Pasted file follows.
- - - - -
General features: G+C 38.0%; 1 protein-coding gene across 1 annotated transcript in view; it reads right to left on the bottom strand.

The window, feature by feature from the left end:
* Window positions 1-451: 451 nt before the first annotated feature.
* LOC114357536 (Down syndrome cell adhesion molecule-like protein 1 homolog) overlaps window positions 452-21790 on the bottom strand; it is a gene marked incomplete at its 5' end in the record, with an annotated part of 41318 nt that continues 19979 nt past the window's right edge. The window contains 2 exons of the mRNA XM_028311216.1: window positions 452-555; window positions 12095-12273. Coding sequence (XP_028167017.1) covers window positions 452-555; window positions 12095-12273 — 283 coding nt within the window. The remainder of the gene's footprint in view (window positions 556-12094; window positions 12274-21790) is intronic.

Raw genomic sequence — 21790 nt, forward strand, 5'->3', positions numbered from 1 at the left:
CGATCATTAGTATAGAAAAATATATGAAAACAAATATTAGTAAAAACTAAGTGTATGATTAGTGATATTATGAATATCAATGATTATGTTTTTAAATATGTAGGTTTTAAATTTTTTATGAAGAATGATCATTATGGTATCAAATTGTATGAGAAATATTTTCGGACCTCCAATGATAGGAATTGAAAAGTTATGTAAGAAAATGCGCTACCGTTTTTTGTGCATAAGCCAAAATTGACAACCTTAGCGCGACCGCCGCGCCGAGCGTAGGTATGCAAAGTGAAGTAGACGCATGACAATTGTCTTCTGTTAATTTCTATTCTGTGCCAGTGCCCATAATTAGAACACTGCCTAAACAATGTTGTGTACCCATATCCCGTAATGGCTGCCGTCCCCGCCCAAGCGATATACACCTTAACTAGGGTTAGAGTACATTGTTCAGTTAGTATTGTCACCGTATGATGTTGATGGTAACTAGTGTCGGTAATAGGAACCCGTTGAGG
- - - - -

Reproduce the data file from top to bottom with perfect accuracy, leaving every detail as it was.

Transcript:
General features: G+C 38.0%; 1 protein-coding gene across 1 annotated transcript in view; it reads right to left on the bottom strand.

The window, feature by feature from the left end:
* Window positions 1-451: 451 nt before the first annotated feature.
* LOC114357536 (Down syndrome cell adhesion molecule-like protein 1 homolog) overlaps window positions 452-21790 on the bottom strand; it is a gene marked incomplete at its 5' end in the record, with an annotated part of 41318 nt that continues 19979 nt past the window's right edge. The window contains 2 exons of the mRNA XM_028311216.1: window positions 452-555; window positions 12095-12273. Coding sequence (XP_028167017.1) covers window positions 452-555; window positions 12095-12273 — 283 coding nt within the window. The remainder of the gene's footprint in view (window positions 556-12094; window positions 12274-21790) is intronic.

Raw genomic sequence — 21790 nt, forward strand, 5'->3', positions numbered from 1 at the left:
CGATCATTAGTATAGAAAAATATATGAAAACAAATATTAGTAAAAACTAAGTGTATGATTAGTGATATTATGAATATCAATGATTATGTTTTTAAATATGTAGGTTTTAAATTTTTTATGAAGAATGATCATTATGGTATCAAATTGTATGAGAAATATTTTCGGACCTCCAATGATAGGAATTGAAAAGTTATGTAAGAAAATGCGCTACCGTTTTTTGTGCATAAGCCAAAATTGACAACCTTAGCGCGACCGCCGCGCCGAGCGTAGGTATGCAAAGTGAAGTAGACGCATGACAATTGTCTTCTGTTAATTTCTATTCTGTGCCAGTGCCCATAATTAGAACACTGCCTAAACAATGTTGTGTACCCATATCCCGTAATGGCTGCCGTCCCCGCCCAAGCGATATACACCTTAACTAGGGTTAGAGTACATTGTTCAGTTAGTATTGTCACCGTATGATGTTGATGGTAACTAGTGTCGGTAATAGGAACCCGTTGAGG